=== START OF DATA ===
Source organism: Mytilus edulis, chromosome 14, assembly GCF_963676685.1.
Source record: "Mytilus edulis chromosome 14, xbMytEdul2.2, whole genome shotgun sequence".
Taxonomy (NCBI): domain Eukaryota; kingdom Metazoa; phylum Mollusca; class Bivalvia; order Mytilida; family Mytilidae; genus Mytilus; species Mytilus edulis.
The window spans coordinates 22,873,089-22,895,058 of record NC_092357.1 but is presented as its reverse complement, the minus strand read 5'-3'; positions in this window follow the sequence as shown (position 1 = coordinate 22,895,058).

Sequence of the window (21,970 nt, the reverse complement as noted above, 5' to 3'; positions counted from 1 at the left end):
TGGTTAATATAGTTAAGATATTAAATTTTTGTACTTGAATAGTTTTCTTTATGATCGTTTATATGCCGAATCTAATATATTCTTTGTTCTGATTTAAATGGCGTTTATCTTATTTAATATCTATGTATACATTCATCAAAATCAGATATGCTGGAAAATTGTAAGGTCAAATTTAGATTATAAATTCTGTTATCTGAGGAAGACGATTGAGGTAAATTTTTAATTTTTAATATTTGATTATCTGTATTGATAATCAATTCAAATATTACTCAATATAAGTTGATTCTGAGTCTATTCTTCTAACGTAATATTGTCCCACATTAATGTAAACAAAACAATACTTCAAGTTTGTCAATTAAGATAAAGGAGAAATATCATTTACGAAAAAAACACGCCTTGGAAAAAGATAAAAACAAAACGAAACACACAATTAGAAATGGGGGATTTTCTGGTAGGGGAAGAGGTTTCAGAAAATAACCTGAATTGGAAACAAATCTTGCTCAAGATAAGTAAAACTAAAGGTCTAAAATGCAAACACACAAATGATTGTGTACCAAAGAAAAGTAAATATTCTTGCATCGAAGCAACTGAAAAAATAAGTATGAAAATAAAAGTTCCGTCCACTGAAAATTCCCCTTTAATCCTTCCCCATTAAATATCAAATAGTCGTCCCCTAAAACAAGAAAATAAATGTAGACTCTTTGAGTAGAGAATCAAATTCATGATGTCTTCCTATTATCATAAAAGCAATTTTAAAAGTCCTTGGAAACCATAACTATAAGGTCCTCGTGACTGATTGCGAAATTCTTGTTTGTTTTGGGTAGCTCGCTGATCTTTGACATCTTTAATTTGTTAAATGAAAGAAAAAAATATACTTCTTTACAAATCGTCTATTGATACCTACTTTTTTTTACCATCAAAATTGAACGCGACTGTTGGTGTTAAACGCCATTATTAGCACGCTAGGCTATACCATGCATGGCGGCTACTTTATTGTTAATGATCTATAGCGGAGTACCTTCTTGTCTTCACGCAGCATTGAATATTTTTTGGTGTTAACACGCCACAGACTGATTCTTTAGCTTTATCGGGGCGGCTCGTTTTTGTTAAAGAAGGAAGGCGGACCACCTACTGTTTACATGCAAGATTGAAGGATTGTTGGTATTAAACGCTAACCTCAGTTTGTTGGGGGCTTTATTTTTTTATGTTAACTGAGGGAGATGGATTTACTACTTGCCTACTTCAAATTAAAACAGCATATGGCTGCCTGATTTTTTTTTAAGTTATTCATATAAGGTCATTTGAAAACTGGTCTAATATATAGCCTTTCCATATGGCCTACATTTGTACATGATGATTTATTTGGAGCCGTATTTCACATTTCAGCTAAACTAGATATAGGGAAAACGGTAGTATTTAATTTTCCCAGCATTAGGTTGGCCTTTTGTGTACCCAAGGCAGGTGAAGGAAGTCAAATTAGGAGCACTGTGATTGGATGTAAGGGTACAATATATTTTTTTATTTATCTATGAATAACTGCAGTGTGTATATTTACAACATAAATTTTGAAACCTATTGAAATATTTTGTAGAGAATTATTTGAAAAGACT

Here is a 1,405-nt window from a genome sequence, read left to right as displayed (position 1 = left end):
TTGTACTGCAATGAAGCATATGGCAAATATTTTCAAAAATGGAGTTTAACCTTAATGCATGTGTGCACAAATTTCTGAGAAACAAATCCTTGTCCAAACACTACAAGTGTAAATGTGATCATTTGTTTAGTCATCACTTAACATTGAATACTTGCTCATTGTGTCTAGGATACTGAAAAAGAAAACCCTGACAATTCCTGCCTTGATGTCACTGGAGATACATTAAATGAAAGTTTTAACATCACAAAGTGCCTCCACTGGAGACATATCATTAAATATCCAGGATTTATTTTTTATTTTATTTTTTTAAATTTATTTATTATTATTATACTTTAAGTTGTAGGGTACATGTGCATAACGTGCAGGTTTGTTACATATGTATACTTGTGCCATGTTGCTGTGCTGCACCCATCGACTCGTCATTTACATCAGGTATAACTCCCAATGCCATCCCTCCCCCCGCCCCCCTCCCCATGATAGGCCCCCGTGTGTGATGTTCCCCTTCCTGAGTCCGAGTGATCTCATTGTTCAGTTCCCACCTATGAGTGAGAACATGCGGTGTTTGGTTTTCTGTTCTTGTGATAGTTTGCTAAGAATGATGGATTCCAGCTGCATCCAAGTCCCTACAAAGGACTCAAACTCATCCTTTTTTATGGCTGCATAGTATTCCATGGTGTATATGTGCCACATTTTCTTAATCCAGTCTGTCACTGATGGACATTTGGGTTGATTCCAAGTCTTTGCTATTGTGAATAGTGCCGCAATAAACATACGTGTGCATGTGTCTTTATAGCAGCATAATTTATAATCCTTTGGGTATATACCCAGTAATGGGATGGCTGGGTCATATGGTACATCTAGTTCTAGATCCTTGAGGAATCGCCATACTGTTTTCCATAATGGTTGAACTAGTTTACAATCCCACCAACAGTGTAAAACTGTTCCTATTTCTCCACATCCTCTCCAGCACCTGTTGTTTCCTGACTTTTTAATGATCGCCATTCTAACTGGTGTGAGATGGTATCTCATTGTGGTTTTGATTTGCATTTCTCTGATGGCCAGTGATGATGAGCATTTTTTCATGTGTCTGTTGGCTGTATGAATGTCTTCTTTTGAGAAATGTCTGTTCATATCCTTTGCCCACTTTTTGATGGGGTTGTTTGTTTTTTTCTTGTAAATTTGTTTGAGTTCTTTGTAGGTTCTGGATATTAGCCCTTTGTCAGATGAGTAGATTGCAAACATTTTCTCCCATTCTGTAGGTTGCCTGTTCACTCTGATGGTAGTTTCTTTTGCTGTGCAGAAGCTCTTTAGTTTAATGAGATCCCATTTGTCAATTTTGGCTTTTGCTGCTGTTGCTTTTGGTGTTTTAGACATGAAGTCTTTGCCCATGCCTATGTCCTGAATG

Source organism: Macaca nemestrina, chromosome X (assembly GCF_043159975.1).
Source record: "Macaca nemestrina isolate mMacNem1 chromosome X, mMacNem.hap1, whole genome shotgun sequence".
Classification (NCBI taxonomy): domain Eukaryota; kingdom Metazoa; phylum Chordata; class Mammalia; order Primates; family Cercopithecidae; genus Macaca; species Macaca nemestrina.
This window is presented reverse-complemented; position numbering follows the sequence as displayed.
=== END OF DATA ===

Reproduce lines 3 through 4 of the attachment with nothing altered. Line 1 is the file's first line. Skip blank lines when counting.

Taxonomy (NCBI): domain Eukaryota; kingdom Metazoa; phylum Mollusca; class Bivalvia; order Mytilida; family Mytilidae; genus Mytilus; species Mytilus edulis.
The window spans coordinates 22,873,089-22,895,058 of record NC_092357.1 but is presented as its reverse complement, the minus strand read 5'-3'; positions in this window follow the sequence as shown (position 1 = coordinate 22,895,058).